Monthly archives: July 2013


My baby is so cute, but was born so small...

Do you knew that impaired fetal growth is associated with arterial wall thickening, a risk factor for cardiovascular diseases in adulthood? Each -1 kg lower birth weight translates to a 10% to 20% increase in risk of coronary artery disease many decades later. It is only a risk factor, but one we can act on. As a result of a big study, the Childhood Asthma Prevention Study (that involved children […]


Here comes the sun

Exposure to ultraviolet (UV) radiation, a form of energy emitted by the sun that we can’t see or feel, is the principal environmental cause of skin cancer, and causes mutations in the p53 gene (fundamental in the mechanisms protecting skin cells from malignant transformations). In the majority of the most common skin cancers, these mutations (a marker of early UV-induced carcinogenesis) can be observed and quantified in the blood serum, the […]


DHA and macular degeneration (II)

The Omega-3 fatty acid DHA is found in high concentration in the retina and is required for its proper function (it has been reported that DHA intake is inversely related to the risk of age-related macular degeneration – AMD). On the other hand, lutein and zeaxanthin (two carotenoids which act helping protect and maintain healthy cells) are also deposited in high quantities in the macula. The quantity of lutein and […]


Can I reduce the chances of getting endometriosis? (II)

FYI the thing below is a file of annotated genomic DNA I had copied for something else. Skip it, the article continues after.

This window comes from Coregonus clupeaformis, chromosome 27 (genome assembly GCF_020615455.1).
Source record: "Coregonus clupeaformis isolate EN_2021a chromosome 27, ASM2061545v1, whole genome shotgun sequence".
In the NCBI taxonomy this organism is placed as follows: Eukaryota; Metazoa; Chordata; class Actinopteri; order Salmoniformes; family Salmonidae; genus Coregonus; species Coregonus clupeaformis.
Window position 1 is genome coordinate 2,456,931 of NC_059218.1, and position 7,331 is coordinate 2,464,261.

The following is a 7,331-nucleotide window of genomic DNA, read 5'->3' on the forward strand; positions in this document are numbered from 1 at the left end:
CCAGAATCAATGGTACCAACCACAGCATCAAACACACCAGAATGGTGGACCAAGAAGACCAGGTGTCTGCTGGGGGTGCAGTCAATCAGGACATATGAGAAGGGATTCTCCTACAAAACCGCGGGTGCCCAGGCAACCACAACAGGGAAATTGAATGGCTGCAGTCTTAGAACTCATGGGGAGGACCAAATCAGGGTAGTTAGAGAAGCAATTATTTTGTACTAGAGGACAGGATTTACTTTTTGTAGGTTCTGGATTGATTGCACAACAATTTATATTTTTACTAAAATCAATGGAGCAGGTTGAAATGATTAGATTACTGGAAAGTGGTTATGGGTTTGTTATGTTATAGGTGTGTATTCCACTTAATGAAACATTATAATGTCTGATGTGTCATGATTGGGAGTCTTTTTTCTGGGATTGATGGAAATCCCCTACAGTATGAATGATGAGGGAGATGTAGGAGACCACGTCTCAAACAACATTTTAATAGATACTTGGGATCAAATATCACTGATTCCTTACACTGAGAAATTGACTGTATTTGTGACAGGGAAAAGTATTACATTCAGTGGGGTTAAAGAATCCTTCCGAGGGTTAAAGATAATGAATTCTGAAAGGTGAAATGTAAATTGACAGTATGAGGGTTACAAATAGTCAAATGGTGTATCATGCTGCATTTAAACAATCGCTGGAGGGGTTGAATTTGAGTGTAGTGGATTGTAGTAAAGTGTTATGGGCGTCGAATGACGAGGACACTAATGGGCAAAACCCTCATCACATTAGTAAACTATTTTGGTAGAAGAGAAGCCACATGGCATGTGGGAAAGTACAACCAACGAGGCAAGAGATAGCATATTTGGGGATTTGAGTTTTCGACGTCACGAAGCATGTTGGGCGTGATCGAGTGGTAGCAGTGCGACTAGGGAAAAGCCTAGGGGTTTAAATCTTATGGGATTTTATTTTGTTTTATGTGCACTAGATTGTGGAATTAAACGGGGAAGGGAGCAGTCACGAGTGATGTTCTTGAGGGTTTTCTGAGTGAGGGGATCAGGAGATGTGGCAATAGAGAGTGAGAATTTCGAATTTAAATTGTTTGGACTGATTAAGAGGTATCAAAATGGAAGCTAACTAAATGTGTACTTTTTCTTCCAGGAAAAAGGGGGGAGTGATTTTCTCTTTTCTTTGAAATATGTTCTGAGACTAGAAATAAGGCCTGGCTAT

In a large study among premenopausal women (with 70.709 women from the Nurses’ Health Study II, that took place in USA during 12 years), two important facts were observed: total fat intake was not associated with endometriosis, but intake of trans-fats was associated with a higher risk and, more important, high consumption of omega-3 fatty acids was associated with a lower risk of endometriosis. To be more exact, women with […]



Symptoms of ADHD (Attention Deficit Hyperactivity Disorder), that include difficulty staying focused, paying attention, controlling behavior and hyperactivity, appear between the ages of 3 and 6 and can continue through adolescence and adulthood. ADHD has three subtypes: predominantly hyperactive-impulsive, predominantly inattentive and both combined (most children have this last type). Although pharmacological treatments have demonstrated short-term efficacy for ADHD, many families prefer not to use traditional pharmacotherapies to treat it […]